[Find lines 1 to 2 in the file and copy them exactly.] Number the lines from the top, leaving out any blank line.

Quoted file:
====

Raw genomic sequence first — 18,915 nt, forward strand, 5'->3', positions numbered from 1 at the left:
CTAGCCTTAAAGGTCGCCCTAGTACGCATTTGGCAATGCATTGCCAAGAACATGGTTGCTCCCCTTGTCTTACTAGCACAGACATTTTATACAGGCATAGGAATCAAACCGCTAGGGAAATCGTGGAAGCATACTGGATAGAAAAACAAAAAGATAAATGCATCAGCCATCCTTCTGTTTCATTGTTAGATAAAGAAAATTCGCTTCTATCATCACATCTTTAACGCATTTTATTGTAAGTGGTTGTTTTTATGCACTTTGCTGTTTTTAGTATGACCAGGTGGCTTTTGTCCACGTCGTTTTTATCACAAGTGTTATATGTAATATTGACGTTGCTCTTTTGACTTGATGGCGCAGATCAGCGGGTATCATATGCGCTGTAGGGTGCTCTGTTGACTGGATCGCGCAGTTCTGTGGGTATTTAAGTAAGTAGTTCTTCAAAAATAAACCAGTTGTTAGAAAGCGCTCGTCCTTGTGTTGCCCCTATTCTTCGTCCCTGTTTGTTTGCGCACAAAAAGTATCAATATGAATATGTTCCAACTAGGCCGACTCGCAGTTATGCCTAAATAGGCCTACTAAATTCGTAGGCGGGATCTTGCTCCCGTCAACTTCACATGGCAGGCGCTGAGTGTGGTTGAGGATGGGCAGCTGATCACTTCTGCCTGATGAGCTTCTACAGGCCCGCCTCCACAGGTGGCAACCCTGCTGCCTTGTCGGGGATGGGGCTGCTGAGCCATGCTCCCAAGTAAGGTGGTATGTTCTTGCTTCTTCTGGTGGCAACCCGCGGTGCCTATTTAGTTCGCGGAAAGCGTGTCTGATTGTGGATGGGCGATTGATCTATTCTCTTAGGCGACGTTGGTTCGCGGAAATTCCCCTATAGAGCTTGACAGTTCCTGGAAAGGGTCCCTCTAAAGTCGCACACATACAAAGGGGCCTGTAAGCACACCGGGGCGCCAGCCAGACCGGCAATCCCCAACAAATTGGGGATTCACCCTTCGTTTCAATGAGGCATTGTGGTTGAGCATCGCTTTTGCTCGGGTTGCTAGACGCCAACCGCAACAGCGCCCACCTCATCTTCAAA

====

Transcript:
Raw genomic sequence first — 18,915 nt, forward strand, 5'->3', positions numbered from 1 at the left:
CTAGCCTTAAAGGTCGCCCTAGTACGCATTTGGCAATGCATTGCCAAGAACATGGTTGCTCCCCTTGTCTTACTAGCACAGACATTTTATACAGGCATAGGAATCAAACCGCTAGGGAAATCGTGGAAGCATACTGGATAGAAAAACAAAAAGATAAATGCATCAGCCATCCTTCTGTTTCATTGTTAGATAAAGAAAATTCGCTTCTATCATCACATCTTTAACGCATTTTATTGTAAGTGGTTGTTTTTATGCACTTTGCTGTTTTTAGTATGACCAGGTGGCTTTTGTCCACGTCGTTTTTATCACAAGTGTTATATGTAATATTGACGTTGCTCTTTTGACTTGATGGCGCAGATCAGCGGGTATCATATGCGCTGTAGGGTGCTCTGTTGACTGGATCGCGCAGTTCTGTGGGTATTTAAGTAAGTAGTTCTTCAAAAATAAACCAGTTGTTAGAAAGCGCTCGTCCTTGTGTTGCCCCTATTCTTCGTCCCTGTTTGTTTGCGCACAAAAAGTATCAATATGAATATGTTCCAACTAGGCCGACTCGCAGTTATGCCTAAATAGGCCTACTAAATTCGTAGGCGGGATCTTGCTCCCGTCAACTTCACATGGCAGGCGCTGAGTGTGGTTGAGGATGGGCAGCTGATCACTTCTGCCTGATGAGCTTCTACAGGCCCGCCTCCACAGGTGGCAACCCTGCTGCCTTGTCGGGGATGGGGCTGCTGAGCCATGCTCCCAAGTAAGGTGGTATGTTCTTGCTTCTTCTGGTGGCAACCCGCGGTGCCTATTTAGTTCGCGGAAAGCGTGTCTGATTGTGGATGGGCGATTGATCTATTCTCTTAGGCGACGTTGGTTCGCGGAAATTCCCCTATAGAGCTTGACAGTTCCTGGAAAGGGTCCCTCTAAAGTCGCACACATACAAAGGGGCCTGTAAGCACACCGGGGCGCCAGCCAGACCGGCAATCCCCAACAAATTGGGGATTCACCCTTCGTTTCAATGAGGCATTGTGGTTGAGCATCGCTTTTGCTCGGGTTGCTAGACGCCAACCGCAACAGCGCCCACCTCATCTTCAAA